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Alaskan Way Viaduct Demolition Progresses

Thursday, March 21, 2019

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Kiewit Infrastructure West Co. is making progress on the demolition of Seattle’s double-decked Alaskan Way Viaduct, which serves as part of a larger move for the construction of the $712 million Waterfront Seattle Program.

This final stage of the structure’s $3.3 billion replacement will see the addition of the new State Route 99 tunnel. The Waterfront Seattle Program, led by the City of Seattle's Office of the Waterfront, is geared toward making a “Waterfront for All,” Waterfront Seattle writes on its website. Work includes replacing the Elliott Bay Seawall, the SR 99 Tunnel project and Viaduct demolition and the Multimodal Terminal at Colman Dock Project.

Project History

According to the Washington State Department of Transportation, the demolition work will help transform the city’s waterfront by removing a “vulnerable structure” from local infrastructure. The project will replace the Alaskan Way Viaduct—a stretch of SR 99 in the city that is subject to risk from seismic activity—with a new route that includes a nearly 2-mile-long tunnel. The project began after the 1950s-era viaduct structure sustained damage from a 6.8-magnitude earthquake in 2001.

In April 2017, after nearly four years, "Bertha," Seattle’s giant tunnel-borer, completed its 9,270-foot journey under the city. Bertha, the world’s largest tunneling machine, was built by Japanese manufacturer Hitachi Zosen, and has been operated by Seattle Tunnel Partners, the design-build contractor overseeing the Alaskan Way Viaduct Replacement Program.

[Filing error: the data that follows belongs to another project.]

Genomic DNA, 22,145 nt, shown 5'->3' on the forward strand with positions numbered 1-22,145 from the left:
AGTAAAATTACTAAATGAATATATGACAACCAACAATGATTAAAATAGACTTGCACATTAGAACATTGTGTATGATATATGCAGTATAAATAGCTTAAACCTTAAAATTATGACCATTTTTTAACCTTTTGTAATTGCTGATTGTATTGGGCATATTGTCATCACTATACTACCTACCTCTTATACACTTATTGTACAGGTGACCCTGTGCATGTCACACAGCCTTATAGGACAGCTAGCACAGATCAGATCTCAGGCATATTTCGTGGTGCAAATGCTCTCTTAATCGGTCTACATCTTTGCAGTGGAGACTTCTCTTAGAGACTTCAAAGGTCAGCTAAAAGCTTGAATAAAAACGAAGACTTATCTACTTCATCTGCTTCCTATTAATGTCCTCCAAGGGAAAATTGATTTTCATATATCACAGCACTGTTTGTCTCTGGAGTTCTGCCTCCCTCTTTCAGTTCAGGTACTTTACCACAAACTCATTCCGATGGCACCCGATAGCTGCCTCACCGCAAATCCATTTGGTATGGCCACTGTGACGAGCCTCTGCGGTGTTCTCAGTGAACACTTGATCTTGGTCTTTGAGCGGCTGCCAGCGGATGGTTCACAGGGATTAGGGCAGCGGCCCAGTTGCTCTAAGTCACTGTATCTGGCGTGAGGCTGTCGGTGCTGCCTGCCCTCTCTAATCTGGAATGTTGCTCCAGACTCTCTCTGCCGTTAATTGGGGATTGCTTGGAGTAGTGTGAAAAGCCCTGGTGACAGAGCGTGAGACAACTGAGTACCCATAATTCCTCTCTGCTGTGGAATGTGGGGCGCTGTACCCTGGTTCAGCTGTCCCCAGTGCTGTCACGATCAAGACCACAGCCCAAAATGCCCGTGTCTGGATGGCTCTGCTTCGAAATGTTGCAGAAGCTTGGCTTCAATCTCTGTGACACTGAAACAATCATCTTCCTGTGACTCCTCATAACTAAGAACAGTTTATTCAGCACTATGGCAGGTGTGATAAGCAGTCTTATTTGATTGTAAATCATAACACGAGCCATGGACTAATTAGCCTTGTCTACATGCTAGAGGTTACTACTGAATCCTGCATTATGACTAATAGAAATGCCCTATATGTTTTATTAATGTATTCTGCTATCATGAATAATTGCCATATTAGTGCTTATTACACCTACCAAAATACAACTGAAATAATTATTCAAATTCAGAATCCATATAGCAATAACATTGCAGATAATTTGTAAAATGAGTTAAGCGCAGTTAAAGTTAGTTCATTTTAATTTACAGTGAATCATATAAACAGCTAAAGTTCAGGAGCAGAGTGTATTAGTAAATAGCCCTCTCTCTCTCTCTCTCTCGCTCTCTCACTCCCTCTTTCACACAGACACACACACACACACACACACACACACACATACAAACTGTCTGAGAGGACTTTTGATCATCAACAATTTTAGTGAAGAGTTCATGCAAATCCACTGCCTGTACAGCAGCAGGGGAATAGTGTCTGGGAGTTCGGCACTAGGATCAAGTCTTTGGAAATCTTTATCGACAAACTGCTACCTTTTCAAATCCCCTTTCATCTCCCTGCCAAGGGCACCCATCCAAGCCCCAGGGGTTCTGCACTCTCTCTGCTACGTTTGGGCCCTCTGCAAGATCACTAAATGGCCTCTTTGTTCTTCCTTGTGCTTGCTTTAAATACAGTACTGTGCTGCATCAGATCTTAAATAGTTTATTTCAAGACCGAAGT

WSDOT awarded the contract to Kiewit in May 2018, though work could not begin until the SR 99 tunnel opened to drivers in early February.

In August 2018, local news station KOMO reported on what looked like giant sugar cubes—blocks of expanded polystyrene—being used as fill on construction projects in the area, including in support of the northbound SR-99 off-ramp connected to the Viaduct project.

Alaskan Way Viaduct Demolition

Demolition of the Alaskan Way Viaduct began in mid-February, with completion slated for roughly six months after. According to The Seattle Times, contractors finished demolishing the Columbia Street onramp earlier this month, which in turn has made way to allow work to start on all six highway lanes. For this phase of work, long-necked machines are deployed on the ground, along with shorter chompers and rams being used on the viaduct. The demoliton itself costs $97 million.

Subcontractor FERMA Demolition will break down the decks in a “stitch break,” which will be followed by the cutting of cross beams. Finally, the pieces are taken away. Project rubble will be relocated to the defunct Battery Street Tunnel, and though some elements of the work are quieter, such as rubble removal, there will still be noise associated with other deck work in nearby areas.

Phil Wallace, senior operations manager for Kiewit Infrastructure West, told The Times that roughly 20 million pounds of concrete and rebar have already been demolished, which amounts to around 15 percent of the total volume.

“Everything’s going pretty much as planned,” Wallace said. “So far, the reaction from neighbors and the community has been pretty good. We’re trying to be good neighbors.”

Kiewit was also contracted to decommission and seal the Battery Street Tunnel, as well as rebuild some streets and restore parts of the waterfront’s infrastructure as a temporary measure in preparation for the new waterfront project.

“Finally, the viaduct is coming down,” said Seattle Mayor Jenny A. Durkan, back in February. “The start of the demolition of the viaduct is a big step toward building a city of the future. Now, we can begin to reconnect Seattle with its heart—the Puget Sound—and move ahead on our new 'Waterfront for All,' with 20 acres of public spaces for everyone.”

Those interested can keep track of demolition progress on an interactive map, updated weekly, provided by WSDOT.


Tagged categories: Construction; Demolition; Infrastructure; NA; North America; Program/Project Management; Tunnel

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